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New Silica Rules Could Make Huge Impact on Construction Safety

December 28, 2015
 / Safety / 


The long-fought battle between over silica exposure and protections for construction workers might soon come to a head.

The Occupational Safety and Health Administration (OSHA) submitted new rules for silica dust exposure to the White House for final approval on Monday, Dec. 21, 2015.

According to The Hill, a newspaper covering Congress and Washington, D.C., the Office of Management and Budget has 90 days to analyze the proposed standards, intended to protect workers from exposure to harmful silica dust, before the final rule is approved or rejected by President Barack Obama.

“The direct effect of this would be $4 billion a year to the construction industry,” HCSS Senior Safety Consultant Jim Goss said. “It’s a game changer, and we will be dealing with lots of issues related to this.”

Silica, also known as quartz, is a common mineral found in soil, sand, concrete, masonry, rock, granite, and some landscaping materials. The dust created by cutting, grinding, sanding, or drilling these materials can contain microscopic crystalline silica particles that can cause lung disease and lung cancer, even with limited exposure.

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OSHA’s newest proposed silica rule is intended to protect construction and manufacturing workers from exposure to this dust.

Current OSHA regulation 29 CFR 1926.55(a), established in 2013, requires construction employers to keep worker exposures at or below a Permissible Exposure Level (PEL) of 0.1 micrograms per cubic meter of air (mg/m3), while the National Institute for Occupational Safety and Health (NIOSH) recommends an exposure level of 0.05 mg/m3 or less.

The contents of OSHA’s new proposed final rule are not yet public, but proposed rules from August 2013 attempted to cut silica exposure to 0.05 mg/m3 to meet NIOSH recommendations.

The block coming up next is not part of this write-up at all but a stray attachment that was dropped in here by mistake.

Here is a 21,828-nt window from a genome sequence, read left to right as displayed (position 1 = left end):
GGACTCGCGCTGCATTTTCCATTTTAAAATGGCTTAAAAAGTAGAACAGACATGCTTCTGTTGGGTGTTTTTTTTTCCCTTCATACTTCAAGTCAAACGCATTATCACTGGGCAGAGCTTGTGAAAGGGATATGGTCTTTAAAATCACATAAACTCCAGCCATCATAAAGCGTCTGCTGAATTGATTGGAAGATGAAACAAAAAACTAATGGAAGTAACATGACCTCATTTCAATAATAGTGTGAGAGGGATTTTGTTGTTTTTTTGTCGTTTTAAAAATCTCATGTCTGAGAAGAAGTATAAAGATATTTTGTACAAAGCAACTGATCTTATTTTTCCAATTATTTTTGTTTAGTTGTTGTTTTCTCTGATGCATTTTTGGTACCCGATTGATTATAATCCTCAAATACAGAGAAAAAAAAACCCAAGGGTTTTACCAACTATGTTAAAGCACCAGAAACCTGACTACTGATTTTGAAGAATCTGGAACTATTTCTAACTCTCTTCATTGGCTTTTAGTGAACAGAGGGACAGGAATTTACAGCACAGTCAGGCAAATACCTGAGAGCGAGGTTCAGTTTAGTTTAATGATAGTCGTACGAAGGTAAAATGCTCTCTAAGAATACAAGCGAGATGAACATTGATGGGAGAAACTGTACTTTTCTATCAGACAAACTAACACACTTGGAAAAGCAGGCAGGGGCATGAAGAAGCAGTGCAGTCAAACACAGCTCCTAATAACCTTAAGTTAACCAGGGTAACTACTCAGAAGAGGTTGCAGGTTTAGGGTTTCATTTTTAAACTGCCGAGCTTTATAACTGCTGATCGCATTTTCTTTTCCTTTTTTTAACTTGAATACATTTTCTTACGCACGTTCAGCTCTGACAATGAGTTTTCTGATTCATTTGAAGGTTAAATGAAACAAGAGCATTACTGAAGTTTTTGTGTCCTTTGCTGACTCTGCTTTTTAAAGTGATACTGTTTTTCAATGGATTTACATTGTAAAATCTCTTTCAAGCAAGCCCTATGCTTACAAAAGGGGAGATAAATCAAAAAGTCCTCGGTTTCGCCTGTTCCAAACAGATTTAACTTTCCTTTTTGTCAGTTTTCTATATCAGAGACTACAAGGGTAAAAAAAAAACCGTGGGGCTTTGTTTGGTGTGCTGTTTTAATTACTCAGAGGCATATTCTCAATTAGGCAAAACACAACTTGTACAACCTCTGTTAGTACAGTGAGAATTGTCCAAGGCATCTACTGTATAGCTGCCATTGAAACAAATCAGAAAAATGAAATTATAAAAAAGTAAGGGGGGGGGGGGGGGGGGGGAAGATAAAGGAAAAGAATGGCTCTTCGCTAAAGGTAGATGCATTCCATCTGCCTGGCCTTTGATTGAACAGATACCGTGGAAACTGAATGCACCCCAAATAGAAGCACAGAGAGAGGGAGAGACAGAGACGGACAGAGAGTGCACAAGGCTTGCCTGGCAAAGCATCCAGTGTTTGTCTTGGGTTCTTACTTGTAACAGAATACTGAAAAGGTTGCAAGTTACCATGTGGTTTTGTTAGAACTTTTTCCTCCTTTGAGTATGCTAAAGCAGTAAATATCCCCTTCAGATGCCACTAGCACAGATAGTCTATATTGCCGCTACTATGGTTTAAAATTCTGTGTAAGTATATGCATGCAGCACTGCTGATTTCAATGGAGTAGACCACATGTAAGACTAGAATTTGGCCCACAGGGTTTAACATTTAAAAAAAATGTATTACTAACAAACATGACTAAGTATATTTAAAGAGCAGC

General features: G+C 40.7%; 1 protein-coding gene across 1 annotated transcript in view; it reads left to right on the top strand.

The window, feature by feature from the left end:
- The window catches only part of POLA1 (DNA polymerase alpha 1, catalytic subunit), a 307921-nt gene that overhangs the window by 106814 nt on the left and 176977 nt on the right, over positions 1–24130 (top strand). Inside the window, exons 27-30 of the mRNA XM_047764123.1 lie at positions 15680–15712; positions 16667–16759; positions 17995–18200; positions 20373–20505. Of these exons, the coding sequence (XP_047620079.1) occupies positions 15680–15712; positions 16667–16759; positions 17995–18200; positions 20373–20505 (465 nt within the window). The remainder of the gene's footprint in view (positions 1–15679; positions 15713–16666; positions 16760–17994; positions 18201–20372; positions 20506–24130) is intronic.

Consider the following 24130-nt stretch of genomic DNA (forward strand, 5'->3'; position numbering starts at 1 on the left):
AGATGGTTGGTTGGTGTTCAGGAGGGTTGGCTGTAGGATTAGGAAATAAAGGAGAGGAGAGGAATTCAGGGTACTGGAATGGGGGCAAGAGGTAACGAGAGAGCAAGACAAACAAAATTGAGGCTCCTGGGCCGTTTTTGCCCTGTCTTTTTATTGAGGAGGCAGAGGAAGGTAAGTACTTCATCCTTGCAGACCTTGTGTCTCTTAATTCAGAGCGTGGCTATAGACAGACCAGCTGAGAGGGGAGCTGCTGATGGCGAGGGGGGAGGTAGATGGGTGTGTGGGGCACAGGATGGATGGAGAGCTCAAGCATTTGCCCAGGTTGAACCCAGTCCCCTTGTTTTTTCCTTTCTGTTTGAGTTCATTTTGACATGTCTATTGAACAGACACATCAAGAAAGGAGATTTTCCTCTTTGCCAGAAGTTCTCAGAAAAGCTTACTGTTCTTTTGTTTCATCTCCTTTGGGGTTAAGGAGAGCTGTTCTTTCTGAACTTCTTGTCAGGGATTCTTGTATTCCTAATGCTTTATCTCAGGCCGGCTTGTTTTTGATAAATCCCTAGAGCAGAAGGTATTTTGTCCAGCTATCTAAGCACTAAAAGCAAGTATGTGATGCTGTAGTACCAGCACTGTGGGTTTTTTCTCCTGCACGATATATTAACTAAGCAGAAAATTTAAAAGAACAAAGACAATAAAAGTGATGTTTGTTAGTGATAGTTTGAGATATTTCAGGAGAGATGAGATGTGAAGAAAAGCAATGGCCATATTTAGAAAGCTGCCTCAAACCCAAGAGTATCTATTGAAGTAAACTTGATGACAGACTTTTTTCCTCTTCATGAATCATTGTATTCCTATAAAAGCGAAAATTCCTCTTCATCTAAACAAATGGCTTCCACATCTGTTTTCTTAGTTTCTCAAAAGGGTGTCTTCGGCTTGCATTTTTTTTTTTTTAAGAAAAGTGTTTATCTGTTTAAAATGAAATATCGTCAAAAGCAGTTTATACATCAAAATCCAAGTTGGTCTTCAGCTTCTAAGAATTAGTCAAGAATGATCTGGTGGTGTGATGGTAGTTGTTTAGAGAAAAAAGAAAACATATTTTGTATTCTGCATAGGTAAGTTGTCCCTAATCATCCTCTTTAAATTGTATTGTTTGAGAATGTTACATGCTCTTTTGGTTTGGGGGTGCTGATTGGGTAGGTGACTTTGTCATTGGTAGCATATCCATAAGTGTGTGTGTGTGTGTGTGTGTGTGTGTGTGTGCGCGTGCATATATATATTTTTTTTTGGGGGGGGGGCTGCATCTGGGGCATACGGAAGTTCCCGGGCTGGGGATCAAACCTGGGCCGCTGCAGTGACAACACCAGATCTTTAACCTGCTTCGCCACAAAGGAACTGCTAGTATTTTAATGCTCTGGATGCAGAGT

While labor groups have been begging for updates to be made, some business groups say the rules are unnecessary and could increase construction industry regulatory costs.

“Anything that looks like dust is going to have to be tested,” Goss said. “We’re going to have a panic. Road and bridge contractors, everything they do will be affected. 

New regulations are expected to require any material containing silica to be cut wet instead of dry, which reduces the amount of dust that enters the air. But Goss said these requirements will be hard for contractors to follow.

“What do you do in cold climates?” he said. “You can’t cut wet. Architects won’t let us cut brick and block wet; they want to cut dry because it’s a cleaner cut and there’s no staining. This is going to be huge.”

Labor groups, who have been arguing for stronger silica rules for decades, say the changes are for the good of workers.

“In the nearly 20 years since the fight began to win a new silica standard to protect workers, thousands have become disabled or died from exposure to silica dust,” Peg Seminario, the AFL-CIO’s Director of Safety and Health, told The Hill. “But now the finish line is finally in sight.”

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